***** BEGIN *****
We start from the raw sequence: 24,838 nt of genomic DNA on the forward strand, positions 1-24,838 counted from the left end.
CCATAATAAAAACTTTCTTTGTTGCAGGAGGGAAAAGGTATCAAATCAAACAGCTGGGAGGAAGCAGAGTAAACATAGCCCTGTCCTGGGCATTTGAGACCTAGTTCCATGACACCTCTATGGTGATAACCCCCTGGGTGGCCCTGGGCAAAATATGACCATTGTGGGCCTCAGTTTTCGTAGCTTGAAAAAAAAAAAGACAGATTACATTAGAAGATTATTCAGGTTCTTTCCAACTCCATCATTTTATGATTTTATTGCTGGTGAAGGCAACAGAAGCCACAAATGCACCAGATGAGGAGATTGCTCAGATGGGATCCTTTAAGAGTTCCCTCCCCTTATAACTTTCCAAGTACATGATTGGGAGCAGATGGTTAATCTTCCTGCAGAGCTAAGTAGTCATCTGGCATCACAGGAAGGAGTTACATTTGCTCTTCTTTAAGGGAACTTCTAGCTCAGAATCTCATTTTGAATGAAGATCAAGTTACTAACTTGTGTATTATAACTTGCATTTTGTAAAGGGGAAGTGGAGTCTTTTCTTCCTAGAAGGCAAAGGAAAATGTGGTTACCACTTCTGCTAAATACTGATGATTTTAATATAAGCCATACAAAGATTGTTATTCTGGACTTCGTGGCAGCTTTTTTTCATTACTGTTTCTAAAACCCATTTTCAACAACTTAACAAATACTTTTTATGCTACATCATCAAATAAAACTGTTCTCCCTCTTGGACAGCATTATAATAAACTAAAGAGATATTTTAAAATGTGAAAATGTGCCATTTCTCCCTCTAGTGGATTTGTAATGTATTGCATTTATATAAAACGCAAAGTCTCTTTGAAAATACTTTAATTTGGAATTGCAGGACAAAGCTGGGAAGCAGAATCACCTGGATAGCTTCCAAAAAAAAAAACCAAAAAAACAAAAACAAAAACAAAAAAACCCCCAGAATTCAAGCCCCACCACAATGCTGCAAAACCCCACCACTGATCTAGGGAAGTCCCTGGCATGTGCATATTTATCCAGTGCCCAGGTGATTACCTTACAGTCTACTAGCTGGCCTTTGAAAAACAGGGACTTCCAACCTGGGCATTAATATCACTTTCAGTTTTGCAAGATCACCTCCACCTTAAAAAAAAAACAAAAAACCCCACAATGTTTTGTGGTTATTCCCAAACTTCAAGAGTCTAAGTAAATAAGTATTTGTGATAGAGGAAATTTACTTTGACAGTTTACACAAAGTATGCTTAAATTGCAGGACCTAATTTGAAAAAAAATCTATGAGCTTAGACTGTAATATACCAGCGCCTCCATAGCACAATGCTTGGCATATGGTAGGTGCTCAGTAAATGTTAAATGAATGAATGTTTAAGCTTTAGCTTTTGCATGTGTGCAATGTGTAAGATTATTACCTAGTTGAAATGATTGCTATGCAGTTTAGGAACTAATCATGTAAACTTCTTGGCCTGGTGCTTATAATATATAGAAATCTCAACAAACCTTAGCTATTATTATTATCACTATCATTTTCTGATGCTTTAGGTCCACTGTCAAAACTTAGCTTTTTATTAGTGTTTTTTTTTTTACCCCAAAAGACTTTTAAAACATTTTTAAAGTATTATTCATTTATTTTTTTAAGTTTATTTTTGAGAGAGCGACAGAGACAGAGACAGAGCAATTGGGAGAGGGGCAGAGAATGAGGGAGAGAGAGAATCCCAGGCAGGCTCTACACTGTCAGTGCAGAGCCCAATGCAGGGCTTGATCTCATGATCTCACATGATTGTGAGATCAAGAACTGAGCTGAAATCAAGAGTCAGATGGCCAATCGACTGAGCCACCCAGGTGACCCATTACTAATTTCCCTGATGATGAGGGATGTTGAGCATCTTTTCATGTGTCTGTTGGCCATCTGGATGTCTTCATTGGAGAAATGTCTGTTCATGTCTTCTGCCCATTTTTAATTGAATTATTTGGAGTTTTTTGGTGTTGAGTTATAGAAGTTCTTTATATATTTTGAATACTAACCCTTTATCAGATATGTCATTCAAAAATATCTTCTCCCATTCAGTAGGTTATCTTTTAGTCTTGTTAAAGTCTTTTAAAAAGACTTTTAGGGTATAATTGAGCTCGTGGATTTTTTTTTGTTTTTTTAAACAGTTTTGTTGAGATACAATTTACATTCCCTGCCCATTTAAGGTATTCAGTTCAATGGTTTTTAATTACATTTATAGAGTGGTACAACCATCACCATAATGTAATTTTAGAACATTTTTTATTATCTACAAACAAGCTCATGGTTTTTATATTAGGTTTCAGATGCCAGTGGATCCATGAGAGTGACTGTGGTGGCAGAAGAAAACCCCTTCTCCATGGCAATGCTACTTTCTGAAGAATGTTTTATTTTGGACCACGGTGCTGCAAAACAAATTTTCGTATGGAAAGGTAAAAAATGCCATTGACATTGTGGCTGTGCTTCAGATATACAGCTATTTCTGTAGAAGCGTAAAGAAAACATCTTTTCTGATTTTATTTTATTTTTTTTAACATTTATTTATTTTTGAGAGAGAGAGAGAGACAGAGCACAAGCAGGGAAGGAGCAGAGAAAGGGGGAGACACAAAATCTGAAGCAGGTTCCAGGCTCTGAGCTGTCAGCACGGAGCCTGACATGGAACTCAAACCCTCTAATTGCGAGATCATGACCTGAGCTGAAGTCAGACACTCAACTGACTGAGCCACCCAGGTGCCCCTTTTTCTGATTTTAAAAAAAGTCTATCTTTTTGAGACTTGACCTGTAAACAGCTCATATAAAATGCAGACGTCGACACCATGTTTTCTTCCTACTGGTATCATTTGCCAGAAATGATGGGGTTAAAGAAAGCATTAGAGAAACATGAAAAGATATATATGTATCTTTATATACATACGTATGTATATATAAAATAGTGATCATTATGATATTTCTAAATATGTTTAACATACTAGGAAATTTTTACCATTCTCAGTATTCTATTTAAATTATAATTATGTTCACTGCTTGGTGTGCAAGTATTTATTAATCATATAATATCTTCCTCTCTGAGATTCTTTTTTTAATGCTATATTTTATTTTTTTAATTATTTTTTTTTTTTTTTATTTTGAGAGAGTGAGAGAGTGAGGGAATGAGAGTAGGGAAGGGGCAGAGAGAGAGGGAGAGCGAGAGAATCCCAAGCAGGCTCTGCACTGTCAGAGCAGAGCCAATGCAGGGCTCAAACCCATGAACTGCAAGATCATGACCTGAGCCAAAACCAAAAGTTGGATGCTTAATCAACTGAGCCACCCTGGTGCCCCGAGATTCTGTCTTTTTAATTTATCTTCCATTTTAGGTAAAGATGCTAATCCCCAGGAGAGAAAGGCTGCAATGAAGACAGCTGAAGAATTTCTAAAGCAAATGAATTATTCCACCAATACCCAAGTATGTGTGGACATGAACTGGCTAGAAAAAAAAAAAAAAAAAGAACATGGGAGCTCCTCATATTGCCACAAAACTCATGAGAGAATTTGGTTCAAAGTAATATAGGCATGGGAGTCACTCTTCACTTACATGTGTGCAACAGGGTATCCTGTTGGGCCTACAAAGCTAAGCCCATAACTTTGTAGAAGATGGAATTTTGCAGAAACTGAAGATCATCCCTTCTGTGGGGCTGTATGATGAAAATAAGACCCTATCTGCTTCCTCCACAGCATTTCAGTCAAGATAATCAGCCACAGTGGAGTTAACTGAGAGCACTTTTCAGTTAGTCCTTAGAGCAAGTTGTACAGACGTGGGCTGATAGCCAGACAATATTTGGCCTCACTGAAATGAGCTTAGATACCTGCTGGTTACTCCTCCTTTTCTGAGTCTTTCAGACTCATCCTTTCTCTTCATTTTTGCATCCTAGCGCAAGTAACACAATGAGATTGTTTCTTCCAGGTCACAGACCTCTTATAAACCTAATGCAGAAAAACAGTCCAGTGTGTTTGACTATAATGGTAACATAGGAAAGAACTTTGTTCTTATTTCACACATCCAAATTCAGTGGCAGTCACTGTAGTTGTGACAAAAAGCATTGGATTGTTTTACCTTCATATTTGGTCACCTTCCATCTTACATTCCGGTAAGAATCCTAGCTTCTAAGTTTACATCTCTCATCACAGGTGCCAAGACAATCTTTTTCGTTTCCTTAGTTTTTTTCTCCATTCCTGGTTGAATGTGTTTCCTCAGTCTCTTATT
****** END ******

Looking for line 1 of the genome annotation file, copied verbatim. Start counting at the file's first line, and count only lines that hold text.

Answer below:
We start from the raw sequence: 24,838 nt of genomic DNA on the forward strand, positions 1-24,838 counted from the left end.